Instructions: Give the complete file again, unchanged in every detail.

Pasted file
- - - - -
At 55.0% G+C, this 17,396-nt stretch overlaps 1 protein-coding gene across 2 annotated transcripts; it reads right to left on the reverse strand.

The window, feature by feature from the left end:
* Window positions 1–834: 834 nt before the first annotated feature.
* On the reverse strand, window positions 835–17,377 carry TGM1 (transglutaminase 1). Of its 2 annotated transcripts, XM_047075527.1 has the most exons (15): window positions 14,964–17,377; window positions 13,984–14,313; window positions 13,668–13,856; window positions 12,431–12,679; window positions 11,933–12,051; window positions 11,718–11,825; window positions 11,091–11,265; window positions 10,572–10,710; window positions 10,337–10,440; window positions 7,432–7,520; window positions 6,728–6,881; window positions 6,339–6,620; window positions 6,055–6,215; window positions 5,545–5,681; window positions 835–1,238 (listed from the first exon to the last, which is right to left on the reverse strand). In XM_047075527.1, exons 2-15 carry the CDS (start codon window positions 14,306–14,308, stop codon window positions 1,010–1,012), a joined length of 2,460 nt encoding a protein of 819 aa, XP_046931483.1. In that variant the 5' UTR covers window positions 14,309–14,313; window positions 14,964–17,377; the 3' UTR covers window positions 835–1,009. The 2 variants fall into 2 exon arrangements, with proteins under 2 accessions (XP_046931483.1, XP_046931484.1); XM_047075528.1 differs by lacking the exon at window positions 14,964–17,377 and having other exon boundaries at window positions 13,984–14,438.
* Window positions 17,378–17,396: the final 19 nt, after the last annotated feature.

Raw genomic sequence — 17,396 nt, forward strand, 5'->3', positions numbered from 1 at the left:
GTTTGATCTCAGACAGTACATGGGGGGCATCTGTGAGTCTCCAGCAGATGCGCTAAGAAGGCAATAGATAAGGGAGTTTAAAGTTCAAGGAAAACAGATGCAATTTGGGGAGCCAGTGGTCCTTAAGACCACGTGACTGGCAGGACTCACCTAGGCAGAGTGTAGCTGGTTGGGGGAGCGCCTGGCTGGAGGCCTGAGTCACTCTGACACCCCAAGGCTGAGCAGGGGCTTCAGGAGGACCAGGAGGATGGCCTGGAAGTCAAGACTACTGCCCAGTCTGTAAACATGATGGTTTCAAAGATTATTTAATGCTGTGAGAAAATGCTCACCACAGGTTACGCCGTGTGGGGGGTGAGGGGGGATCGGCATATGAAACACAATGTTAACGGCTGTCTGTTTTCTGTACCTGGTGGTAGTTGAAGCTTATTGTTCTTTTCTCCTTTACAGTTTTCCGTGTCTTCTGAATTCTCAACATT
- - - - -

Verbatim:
At 55.0% G+C, this 17,396-nt stretch overlaps 1 protein-coding gene across 2 annotated transcripts; it reads right to left on the reverse strand.

The window, feature by feature from the left end:
* Window positions 1–834: 834 nt before the first annotated feature.
* On the reverse strand, window positions 835–17,377 carry TGM1 (transglutaminase 1). Of its 2 annotated transcripts, XM_047075527.1 has the most exons (15): window positions 14,964–17,377; window positions 13,984–14,313; window positions 13,668–13,856; window positions 12,431–12,679; window positions 11,933–12,051; window positions 11,718–11,825; window positions 11,091–11,265; window positions 10,572–10,710; window positions 10,337–10,440; window positions 7,432–7,520; window positions 6,728–6,881; window positions 6,339–6,620; window positions 6,055–6,215; window positions 5,545–5,681; window positions 835–1,238 (listed from the first exon to the last, which is right to left on the reverse strand). In XM_047075527.1, exons 2-15 carry the CDS (start codon window positions 14,306–14,308, stop codon window positions 1,010–1,012), a joined length of 2,460 nt encoding a protein of 819 aa, XP_046931483.1. In that variant the 5' UTR covers window positions 14,309–14,313; window positions 14,964–17,377; the 3' UTR covers window positions 835–1,009. The 2 variants fall into 2 exon arrangements, with proteins under 2 accessions (XP_046931483.1, XP_046931484.1); XM_047075528.1 differs by lacking the exon at window positions 14,964–17,377 and having other exon boundaries at window positions 13,984–14,438.
* Window positions 17,378–17,396: the final 19 nt, after the last annotated feature.

Raw genomic sequence — 17,396 nt, forward strand, 5'->3', positions numbered from 1 at the left:
GTTTGATCTCAGACAGTACATGGGGGGCATCTGTGAGTCTCCAGCAGATGCGCTAAGAAGGCAATAGATAAGGGAGTTTAAAGTTCAAGGAAAACAGATGCAATTTGGGGAGCCAGTGGTCCTTAAGACCACGTGACTGGCAGGACTCACCTAGGCAGAGTGTAGCTGGTTGGGGGAGCGCCTGGCTGGAGGCCTGAGTCACTCTGACACCCCAAGGCTGAGCAGGGGCTTCAGGAGGACCAGGAGGATGGCCTGGAAGTCAAGACTACTGCCCAGTCTGTAAACATGATGGTTTCAAAGATTATTTAATGCTGTGAGAAAATGCTCACCACAGGTTACGCCGTGTGGGGGGTGAGGGGGGATCGGCATATGAAACACAATGTTAACGGCTGTCTGTTTTCTGTACCTGGTGGTAGTTGAAGCTTATTGTTCTTTTCTCCTTTACAGTTTTCCGTGTCTTCTGAATTCTCAACATT